Large-Scale HIV/AIDS Program in Pakistan Ending This Month
A key HIV/AIDS program in Pakistan is ending this month, leading some advocates and officials to question the future of efforts to address the disease in the country, IRIN/PlusNews reports. The Pakistan HIV/AIDS Prevention and Care Project was launched in February 2006 by RTI International, funded by USAID and implemented by Family Health International in conjunction with local nongovernmental organizations. The project was run in seven cities -- Karachi, Lahore, Larkana, Multan, Peshawar, Rawalpindi and Turbat.
PHAPCP provided about 40,500 people considered at high-risk of HIV with prevention education, 1,800 people with diagnosis and treatment for sexually transmitted infections, and 10,000 with voluntary HIV counseling and testing. FHI Country Director Naseer Nizamani said that the program completed its three-year duration and that it would be discontinued "for a while." Nizamani added, "We are very hopeful that in the near future, things will get back on track."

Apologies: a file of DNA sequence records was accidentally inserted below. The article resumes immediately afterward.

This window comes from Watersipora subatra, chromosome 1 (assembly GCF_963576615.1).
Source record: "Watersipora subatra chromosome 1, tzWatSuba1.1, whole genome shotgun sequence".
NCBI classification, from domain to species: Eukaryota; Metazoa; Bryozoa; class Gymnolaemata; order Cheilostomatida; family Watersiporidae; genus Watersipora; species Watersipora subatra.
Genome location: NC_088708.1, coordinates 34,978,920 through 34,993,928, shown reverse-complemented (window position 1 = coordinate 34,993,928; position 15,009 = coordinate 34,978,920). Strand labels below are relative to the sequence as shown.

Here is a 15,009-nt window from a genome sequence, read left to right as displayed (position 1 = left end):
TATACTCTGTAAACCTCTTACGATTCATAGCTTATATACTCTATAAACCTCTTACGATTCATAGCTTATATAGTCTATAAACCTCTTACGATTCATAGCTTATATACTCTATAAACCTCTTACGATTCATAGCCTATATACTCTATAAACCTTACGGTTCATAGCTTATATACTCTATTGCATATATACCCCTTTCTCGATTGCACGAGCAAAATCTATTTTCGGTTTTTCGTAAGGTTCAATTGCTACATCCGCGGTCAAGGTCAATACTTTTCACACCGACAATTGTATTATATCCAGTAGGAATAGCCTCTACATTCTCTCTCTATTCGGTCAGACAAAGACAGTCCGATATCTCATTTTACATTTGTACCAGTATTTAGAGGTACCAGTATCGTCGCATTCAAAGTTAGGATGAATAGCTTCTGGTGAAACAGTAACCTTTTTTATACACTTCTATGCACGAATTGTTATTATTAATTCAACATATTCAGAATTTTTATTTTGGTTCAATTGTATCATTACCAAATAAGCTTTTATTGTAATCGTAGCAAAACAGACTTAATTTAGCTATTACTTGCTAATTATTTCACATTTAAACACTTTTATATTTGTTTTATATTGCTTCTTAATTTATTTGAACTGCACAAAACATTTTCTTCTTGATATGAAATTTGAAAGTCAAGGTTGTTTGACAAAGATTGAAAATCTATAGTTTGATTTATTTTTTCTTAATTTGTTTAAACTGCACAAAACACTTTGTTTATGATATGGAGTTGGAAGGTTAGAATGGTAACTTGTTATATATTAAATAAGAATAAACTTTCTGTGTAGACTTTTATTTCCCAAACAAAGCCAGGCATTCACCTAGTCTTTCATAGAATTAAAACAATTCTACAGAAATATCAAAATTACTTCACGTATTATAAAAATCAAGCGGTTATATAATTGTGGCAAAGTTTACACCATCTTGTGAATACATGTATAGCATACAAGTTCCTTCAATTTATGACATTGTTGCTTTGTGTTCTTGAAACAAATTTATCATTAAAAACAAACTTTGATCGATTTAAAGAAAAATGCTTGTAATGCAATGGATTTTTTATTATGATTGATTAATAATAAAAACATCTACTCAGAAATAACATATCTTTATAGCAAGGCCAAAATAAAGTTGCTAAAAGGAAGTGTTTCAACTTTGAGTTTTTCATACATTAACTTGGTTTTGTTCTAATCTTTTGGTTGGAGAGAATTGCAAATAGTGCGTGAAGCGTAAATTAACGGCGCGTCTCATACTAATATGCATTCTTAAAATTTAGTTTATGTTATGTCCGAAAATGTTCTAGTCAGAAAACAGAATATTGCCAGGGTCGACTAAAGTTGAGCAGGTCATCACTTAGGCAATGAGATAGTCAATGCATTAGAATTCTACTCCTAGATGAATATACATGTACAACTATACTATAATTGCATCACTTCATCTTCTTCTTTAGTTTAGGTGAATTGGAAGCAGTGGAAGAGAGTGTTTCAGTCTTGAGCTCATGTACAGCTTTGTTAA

Officials with Shah Abdul Lateef Bhittai Welfare Society, a group that targets transgender people and men who have sex with men, said that the group is looking for other donors so that it can continue its HIV awareness efforts. Ayesha Zia, head of the Youth Welfare Association, said that she hopes donations from local people will allow the association's center to continue providing HIV, STI and other information. Khushi Lal, head of the Karachi office of the New Lights AIDS Control Society, said that as PHAPCP "neared its completion, the global recession also reared its head in Pakistan. We have local donors who are willing to give, and though the amount is not as much as from the foreign funding, it does give us sustainability. In the meanwhile, we are willing to continue" (IRIN/PlusNews, 4/20).